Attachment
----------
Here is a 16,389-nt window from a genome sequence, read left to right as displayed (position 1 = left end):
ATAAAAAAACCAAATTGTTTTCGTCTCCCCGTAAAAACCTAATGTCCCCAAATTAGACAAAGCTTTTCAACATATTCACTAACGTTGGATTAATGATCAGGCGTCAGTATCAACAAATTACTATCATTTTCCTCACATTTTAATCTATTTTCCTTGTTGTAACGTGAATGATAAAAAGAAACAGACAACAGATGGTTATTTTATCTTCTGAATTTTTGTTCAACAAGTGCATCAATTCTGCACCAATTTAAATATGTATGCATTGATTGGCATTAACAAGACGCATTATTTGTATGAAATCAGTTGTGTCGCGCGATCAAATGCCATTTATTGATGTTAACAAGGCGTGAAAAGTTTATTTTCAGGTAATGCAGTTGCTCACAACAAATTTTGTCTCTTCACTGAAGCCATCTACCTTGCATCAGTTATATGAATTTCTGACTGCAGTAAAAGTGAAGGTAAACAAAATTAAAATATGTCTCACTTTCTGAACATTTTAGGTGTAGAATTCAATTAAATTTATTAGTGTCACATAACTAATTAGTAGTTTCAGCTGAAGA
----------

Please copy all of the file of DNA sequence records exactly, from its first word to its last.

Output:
Here is a 16,389-nt window from a genome sequence, read left to right as displayed (position 1 = left end):
ATAAAAAAACCAAATTGTTTTCGTCTCCCCGTAAAAACCTAATGTCCCCAAATTAGACAAAGCTTTTCAACATATTCACTAACGTTGGATTAATGATCAGGCGTCAGTATCAACAAATTACTATCATTTTCCTCACATTTTAATCTATTTTCCTTGTTGTAACGTGAATGATAAAAAGAAACAGACAACAGATGGTTATTTTATCTTCTGAATTTTTGTTCAACAAGTGCATCAATTCTGCACCAATTTAAATATGTATGCATTGATTGGCATTAACAAGACGCATTATTTGTATGAAATCAGTTGTGTCGCGCGATCAAATGCCATTTATTGATGTTAACAAGGCGTGAAAAGTTTATTTTCAGGTAATGCAGTTGCTCACAACAAATTTTGTCTCTTCACTGAAGCCATCTACCTTGCATCAGTTATATGAATTTCTGACTGCAGTAAAAGTGAAGGTAAACAAAATTAAAATATGTCTCACTTTCTGAACATTTTAGGTGTAGAATTCAATTAAATTTATTAGTGTCACATAACTAATTAGTAGTTTCAGCTGAAGA